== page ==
This week, Havard Professor of “applied economics” David Cutler gave The New Yorker an interview in which he expressed his support for socialized medicine. The overall gist of his argument went like this: The medical industry is imperfect, and therefore the government should rule it. He never gave much explanation for how the government could fix the supposed problems, much less how the government could solve matters more efficiently than the free market. He just assumed that every problem in nature would be resolved once the Omniscient and Omnipotent Uncle Sam took over.
When asked how buying insurance for thirty million extra people could possibly bring down costs, Cutler simply stated that the American healthcare industry is “bloated” (a response which basically failed to answer the question). He then listed a few examples of “bloated” business practices, meaning procedures he disagreed with. He mentioned administrative salaries, for example, and how nurses spend a great deal of time documenting the progression of illnesses. Apparently, every American doctor is foolishly throwing away a great deal of money each year on these “bloated” practices, whereas Cutler knows best.
Strangely, even though Cutler is clearly smarter than every other human being — or at least smarter than everyone in the health industry — he has so far made no effort to control his own hospital. That is, he has made no attempt whatsoever to capitalize on his own absolute brilliance.
Cutler also argued that doctors do not wash their hands enough. Presumably, socialized medicine will solve this problem.
He suggested that government-coerced information-sharing would improve hospitals. One proposal involved testing to measure hospital quality. After these tests, the government could subsidize hospitals who performed well on these examinations (“No Child Left Behind”-style, I suppose). These tests and subsidies would enable the government to manipulate the industry in various, supposedly productive ways. For example, the government could coerce hospitals into creating electronic information systems — even when the market did not naturally yield those “innovations.”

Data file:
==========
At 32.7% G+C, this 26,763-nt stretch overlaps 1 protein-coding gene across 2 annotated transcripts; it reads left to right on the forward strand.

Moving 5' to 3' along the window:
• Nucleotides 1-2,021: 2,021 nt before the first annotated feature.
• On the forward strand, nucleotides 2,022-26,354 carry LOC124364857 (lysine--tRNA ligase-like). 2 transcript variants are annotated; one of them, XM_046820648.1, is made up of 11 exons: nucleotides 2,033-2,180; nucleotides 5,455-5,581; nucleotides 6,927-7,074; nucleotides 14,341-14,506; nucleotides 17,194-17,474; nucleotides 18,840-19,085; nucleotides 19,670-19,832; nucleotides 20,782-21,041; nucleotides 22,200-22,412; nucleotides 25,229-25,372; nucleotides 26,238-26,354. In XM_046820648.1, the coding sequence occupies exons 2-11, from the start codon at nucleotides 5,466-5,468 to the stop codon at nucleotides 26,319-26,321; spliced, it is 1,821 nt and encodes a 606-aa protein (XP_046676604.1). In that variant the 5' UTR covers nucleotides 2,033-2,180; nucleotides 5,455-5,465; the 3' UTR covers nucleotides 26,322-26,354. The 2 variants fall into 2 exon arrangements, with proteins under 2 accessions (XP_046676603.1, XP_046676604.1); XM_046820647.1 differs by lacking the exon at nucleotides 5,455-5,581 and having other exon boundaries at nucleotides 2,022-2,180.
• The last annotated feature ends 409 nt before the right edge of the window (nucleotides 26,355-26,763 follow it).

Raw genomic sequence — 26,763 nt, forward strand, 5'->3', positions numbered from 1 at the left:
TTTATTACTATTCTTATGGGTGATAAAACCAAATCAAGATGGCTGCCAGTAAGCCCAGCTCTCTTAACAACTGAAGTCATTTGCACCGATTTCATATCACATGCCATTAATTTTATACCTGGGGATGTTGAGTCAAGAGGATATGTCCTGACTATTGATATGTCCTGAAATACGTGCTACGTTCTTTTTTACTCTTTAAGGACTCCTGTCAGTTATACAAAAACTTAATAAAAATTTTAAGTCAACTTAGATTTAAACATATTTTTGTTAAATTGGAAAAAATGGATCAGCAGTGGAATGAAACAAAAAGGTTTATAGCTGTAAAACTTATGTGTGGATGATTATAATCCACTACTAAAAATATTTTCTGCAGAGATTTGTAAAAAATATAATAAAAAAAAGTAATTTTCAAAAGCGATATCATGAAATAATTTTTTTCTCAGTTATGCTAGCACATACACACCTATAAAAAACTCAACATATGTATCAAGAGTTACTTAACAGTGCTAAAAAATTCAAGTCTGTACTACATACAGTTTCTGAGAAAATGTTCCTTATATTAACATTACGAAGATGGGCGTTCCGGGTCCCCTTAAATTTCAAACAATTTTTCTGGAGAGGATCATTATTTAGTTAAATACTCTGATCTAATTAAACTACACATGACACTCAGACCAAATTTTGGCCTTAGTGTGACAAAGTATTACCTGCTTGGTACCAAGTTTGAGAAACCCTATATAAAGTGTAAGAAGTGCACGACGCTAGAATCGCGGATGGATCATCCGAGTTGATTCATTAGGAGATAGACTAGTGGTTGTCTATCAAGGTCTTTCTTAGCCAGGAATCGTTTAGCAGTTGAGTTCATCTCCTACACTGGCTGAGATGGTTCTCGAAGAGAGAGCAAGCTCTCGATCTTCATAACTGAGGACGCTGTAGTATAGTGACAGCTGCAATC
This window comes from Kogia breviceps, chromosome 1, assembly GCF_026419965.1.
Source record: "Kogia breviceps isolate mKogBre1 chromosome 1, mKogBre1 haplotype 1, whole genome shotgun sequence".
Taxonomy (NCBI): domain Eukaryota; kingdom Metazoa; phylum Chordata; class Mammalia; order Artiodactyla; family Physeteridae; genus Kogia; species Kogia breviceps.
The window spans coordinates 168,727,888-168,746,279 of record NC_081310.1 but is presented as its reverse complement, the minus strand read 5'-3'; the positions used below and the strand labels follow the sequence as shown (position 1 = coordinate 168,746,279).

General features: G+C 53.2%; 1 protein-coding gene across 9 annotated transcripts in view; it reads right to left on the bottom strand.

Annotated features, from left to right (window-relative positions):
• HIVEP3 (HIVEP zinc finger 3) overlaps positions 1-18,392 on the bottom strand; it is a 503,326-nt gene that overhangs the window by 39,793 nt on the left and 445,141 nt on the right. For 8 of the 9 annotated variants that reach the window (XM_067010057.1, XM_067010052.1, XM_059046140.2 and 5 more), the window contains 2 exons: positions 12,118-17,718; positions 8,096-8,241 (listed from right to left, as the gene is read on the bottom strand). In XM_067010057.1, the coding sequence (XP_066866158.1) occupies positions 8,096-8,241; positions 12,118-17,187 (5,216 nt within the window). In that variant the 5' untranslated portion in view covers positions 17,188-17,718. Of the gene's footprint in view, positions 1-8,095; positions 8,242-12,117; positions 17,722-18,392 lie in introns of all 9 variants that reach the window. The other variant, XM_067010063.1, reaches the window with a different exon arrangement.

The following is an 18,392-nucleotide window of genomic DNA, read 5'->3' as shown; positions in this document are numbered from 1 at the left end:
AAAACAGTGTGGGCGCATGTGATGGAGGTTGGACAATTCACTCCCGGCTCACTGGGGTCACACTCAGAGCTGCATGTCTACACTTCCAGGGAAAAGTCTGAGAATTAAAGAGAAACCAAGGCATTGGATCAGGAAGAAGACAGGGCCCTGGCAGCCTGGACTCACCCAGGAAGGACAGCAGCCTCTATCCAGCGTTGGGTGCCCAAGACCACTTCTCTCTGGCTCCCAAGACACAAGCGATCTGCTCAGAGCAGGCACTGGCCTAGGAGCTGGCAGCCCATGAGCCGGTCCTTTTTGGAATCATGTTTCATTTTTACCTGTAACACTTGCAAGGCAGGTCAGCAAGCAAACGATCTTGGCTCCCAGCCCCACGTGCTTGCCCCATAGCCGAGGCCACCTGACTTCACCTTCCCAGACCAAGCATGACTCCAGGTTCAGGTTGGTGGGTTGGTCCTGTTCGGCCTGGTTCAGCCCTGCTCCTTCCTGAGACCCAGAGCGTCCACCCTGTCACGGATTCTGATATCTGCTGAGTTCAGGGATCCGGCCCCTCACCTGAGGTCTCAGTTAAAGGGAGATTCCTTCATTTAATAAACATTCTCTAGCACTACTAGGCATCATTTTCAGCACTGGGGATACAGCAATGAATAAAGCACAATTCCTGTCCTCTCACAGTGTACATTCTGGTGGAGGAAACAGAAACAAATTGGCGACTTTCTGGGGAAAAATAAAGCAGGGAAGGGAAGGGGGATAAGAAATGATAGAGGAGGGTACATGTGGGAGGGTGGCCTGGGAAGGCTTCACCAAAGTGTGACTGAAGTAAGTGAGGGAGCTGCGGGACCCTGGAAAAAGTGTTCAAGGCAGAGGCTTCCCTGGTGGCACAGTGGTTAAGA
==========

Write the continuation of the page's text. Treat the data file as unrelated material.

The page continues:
Overall, this would-be economist made it his goal to poke as many rhetorical holes as possible in the free market. Evidently, he believes that showing imperfection in the natural world will itself prove that communism is the solution. Of course, leftists frequently utilize this tactic. They stir up dissatisfaction. After all, unhappiness with the present tends to make an illusory promise seem like a better bet. If you are already miserable, then even if the leftist plans fail and you wind up worse off, it will only make you slightly more miserable. Surprisingly often, leftists therefore make almost zero attempt to explain logically how their innovations can actually improve on nature. They are content simply to denigrate.
This tendency partially explains why leftists tend to poll as less happy than conservatives, regardless of who is in office. Their ideology causes them to hate life itself — rather than make the most of what they have.
Overall, though, this interview did make me happier than I was previously. Specifically, it made me extremely proud to have avoided Harvard University.